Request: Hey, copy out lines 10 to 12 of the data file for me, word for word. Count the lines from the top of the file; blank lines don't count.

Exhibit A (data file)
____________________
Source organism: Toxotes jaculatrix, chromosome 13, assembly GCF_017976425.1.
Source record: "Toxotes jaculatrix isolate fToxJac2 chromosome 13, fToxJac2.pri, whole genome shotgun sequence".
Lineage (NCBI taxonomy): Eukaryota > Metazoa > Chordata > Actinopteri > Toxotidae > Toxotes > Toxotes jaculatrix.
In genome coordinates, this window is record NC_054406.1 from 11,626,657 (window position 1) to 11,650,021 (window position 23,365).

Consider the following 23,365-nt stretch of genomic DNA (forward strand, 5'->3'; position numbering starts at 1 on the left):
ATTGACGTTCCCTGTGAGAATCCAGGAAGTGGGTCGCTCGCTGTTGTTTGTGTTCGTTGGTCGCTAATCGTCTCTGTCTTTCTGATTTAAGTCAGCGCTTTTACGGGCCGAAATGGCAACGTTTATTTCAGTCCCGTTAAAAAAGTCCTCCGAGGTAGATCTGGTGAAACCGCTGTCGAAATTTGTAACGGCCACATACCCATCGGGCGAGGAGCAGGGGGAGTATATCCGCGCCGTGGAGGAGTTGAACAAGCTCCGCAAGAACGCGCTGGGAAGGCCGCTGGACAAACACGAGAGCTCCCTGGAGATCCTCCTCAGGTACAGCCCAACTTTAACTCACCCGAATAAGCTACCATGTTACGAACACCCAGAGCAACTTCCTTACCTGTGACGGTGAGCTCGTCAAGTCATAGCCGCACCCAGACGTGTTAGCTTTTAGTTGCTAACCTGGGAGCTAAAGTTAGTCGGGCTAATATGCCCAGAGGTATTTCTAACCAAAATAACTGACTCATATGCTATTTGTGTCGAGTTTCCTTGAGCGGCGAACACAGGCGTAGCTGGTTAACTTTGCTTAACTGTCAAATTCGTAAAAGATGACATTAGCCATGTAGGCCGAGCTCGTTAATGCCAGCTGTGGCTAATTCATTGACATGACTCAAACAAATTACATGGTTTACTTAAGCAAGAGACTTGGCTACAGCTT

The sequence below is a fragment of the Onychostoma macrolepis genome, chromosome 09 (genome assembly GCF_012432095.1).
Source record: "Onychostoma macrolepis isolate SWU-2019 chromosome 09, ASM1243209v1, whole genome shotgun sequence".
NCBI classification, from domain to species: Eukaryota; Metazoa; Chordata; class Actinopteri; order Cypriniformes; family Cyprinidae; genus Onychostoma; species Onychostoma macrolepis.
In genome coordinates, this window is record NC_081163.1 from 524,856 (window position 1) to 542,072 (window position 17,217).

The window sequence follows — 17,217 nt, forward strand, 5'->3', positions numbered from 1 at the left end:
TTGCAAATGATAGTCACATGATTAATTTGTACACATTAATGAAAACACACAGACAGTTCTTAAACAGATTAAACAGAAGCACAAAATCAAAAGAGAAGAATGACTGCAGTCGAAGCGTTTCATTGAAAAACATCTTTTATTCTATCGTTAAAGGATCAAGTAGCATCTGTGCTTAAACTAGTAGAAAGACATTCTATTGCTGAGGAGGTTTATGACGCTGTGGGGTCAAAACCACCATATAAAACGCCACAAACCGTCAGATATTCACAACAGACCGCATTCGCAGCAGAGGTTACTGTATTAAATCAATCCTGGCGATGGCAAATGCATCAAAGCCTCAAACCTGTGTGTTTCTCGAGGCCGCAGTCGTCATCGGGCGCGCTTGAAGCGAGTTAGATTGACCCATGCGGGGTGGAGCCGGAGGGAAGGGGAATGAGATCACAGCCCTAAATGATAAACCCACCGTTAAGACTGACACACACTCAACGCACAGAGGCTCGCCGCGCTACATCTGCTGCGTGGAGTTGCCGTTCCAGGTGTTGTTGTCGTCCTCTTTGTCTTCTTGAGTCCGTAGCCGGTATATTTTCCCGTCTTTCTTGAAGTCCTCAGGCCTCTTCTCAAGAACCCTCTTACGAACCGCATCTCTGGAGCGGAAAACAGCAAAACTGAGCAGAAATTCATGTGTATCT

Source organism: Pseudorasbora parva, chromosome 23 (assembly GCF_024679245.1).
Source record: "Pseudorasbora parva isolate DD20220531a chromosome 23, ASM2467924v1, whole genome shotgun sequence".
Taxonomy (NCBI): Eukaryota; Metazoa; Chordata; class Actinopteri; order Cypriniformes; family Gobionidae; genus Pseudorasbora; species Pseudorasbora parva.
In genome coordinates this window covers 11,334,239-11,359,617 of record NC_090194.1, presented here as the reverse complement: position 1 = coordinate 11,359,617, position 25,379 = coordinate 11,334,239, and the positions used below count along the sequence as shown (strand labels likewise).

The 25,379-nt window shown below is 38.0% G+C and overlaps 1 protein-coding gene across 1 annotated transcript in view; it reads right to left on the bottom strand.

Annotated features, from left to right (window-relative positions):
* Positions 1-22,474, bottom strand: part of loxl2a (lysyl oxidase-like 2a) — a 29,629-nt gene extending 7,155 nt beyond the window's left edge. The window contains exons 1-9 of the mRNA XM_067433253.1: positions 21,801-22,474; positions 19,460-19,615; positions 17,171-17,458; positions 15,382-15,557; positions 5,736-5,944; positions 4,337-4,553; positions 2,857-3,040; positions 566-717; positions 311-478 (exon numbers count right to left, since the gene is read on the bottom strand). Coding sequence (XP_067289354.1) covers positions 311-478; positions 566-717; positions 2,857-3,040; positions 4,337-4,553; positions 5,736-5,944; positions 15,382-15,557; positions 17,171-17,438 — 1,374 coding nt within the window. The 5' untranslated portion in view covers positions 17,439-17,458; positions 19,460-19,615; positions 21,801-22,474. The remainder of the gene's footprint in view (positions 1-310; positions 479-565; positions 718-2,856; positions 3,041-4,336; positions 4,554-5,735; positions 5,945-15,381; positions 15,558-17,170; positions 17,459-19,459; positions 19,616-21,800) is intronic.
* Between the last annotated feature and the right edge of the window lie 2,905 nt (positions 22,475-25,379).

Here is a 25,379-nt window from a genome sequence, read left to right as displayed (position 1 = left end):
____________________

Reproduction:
In genome coordinates, this window is record NC_081163.1 from 524,856 (window position 1) to 542,072 (window position 17,217).

The window sequence follows — 17,217 nt, forward strand, 5'->3', positions numbered from 1 at the left end:
TTGCAAATGATAGTCACATGATTAATTTGTACACATTAATGAAAACACACAGACAGTTCTTAAACAGATTAAACAGAAGCACAAAATCAAAAGAGAAGAATGACTGCAGTCGAAGCGTTTCATTGAAAAACATCTTTTATTCTATCGTTAAAGGATCAAGTAGCATCTGTGCTTAAACTAGTAGAAAGACATTCTATTGCTGAGGAGGTTTATGACGCTGTGGGGTCAAAACCACCATATAAAACGCCACAAACCGTCAGATATTCACAACAGACCGCATTCGCAGCAGAGGTTACTGTATTAAATCAATCCTGGCGATGGCAAATGCATCAAAGCCTCAAACCTGTGTGTTTCTCGAGGCCGCAGTCGTCATCGGGCGCGCTTGAAGCGAGTTAGATTGACCCATGCGGGGTGGAGCCGGAGGGAAGGGGAATGAGATCACAGCCCTAAATGATAAACCCACCGTTAAGACTGACACACACTCAACGCACAGAGGCTCGCCGCGCTACATCTGCTGCGTGGAGTTGCCGTTCCAGGTGTTGTTGTCGTCCTCTTTGTCTTCTTGAGTCCGTAGCCGGTATATTTTCCCGTCTTTCTTGAAGTCCTCAGGCCTCTTCTCAAGAACCCTCTTACGAACCGCATCTCTGGAGCGGAAAACAGCAAAACTGAGCAGAAATTCATGTGTATCT